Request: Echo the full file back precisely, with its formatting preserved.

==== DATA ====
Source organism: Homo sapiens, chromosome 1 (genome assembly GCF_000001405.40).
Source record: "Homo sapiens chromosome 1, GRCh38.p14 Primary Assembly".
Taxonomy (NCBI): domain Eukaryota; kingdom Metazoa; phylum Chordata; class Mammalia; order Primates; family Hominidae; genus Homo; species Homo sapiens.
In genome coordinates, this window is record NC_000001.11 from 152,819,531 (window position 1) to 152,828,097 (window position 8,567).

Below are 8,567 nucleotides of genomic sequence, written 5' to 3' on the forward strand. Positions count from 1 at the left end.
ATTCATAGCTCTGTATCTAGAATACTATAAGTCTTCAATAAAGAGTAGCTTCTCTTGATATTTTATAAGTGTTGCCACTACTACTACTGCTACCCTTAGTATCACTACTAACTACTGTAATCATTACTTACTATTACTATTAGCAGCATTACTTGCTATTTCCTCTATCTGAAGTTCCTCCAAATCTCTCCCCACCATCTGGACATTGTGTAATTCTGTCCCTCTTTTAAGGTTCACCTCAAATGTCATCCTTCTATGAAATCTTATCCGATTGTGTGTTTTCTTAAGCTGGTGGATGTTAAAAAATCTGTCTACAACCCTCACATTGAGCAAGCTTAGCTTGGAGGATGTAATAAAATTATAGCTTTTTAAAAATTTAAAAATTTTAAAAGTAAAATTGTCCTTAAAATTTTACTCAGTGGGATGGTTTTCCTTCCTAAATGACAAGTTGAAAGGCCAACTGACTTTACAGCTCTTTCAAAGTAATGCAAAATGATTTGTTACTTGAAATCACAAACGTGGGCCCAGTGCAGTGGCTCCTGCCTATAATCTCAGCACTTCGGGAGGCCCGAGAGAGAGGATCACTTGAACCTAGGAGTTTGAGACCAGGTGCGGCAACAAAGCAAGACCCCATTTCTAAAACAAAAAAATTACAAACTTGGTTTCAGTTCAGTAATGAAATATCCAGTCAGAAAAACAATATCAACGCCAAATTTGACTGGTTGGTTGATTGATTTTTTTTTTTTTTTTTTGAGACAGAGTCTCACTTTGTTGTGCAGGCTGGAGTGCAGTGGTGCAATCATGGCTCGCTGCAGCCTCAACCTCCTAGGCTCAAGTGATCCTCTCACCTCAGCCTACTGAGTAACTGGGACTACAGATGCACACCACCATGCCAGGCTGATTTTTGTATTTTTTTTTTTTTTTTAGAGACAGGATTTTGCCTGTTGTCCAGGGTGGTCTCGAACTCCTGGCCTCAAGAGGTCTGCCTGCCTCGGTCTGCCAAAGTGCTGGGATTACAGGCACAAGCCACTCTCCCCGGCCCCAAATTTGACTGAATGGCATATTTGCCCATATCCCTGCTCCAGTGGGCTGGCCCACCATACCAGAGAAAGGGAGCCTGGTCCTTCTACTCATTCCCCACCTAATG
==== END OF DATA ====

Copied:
Source organism: Homo sapiens, chromosome 1 (genome assembly GCF_000001405.40).
Source record: "Homo sapiens chromosome 1, GRCh38.p14 Primary Assembly".
Taxonomy (NCBI): domain Eukaryota; kingdom Metazoa; phylum Chordata; class Mammalia; order Primates; family Hominidae; genus Homo; species Homo sapiens.
In genome coordinates, this window is record NC_000001.11 from 152,819,531 (window position 1) to 152,828,097 (window position 8,567).

Below are 8,567 nucleotides of genomic sequence, written 5' to 3' on the forward strand. Positions count from 1 at the left end.
ATTCATAGCTCTGTATCTAGAATACTATAAGTCTTCAATAAAGAGTAGCTTCTCTTGATATTTTATAAGTGTTGCCACTACTACTACTGCTACCCTTAGTATCACTACTAACTACTGTAATCATTACTTACTATTACTATTAGCAGCATTACTTGCTATTTCCTCTATCTGAAGTTCCTCCAAATCTCTCCCCACCATCTGGACATTGTGTAATTCTGTCCCTCTTTTAAGGTTCACCTCAAATGTCATCCTTCTATGAAATCTTATCCGATTGTGTGTTTTCTTAAGCTGGTGGATGTTAAAAAATCTGTCTACAACCCTCACATTGAGCAAGCTTAGCTTGGAGGATGTAATAAAATTATAGCTTTTTAAAAATTTAAAAATTTTAAAAGTAAAATTGTCCTTAAAATTTTACTCAGTGGGATGGTTTTCCTTCCTAAATGACAAGTTGAAAGGCCAACTGACTTTACAGCTCTTTCAAAGTAATGCAAAATGATTTGTTACTTGAAATCACAAACGTGGGCCCAGTGCAGTGGCTCCTGCCTATAATCTCAGCACTTCGGGAGGCCCGAGAGAGAGGATCACTTGAACCTAGGAGTTTGAGACCAGGTGCGGCAACAAAGCAAGACCCCATTTCTAAAACAAAAAAATTACAAACTTGGTTTCAGTTCAGTAATGAAATATCCAGTCAGAAAAACAATATCAACGCCAAATTTGACTGGTTGGTTGATTGATTTTTTTTTTTTTTTTTTGAGACAGAGTCTCACTTTGTTGTGCAGGCTGGAGTGCAGTGGTGCAATCATGGCTCGCTGCAGCCTCAACCTCCTAGGCTCAAGTGATCCTCTCACCTCAGCCTACTGAGTAACTGGGACTACAGATGCACACCACCATGCCAGGCTGATTTTTGTATTTTTTTTTTTTTTTTAGAGACAGGATTTTGCCTGTTGTCCAGGGTGGTCTCGAACTCCTGGCCTCAAGAGGTCTGCCTGCCTCGGTCTGCCAAAGTGCTGGGATTACAGGCACAAGCCACTCTCCCCGGCCCCAAATTTGACTGAATGGCATATTTGCCCATATCCCTGCTCCAGTGGGCTGGCCCACCATACCAGAGAAAGGGAGCCTGGTCCTTCTACTCATTCCCCACCTAATG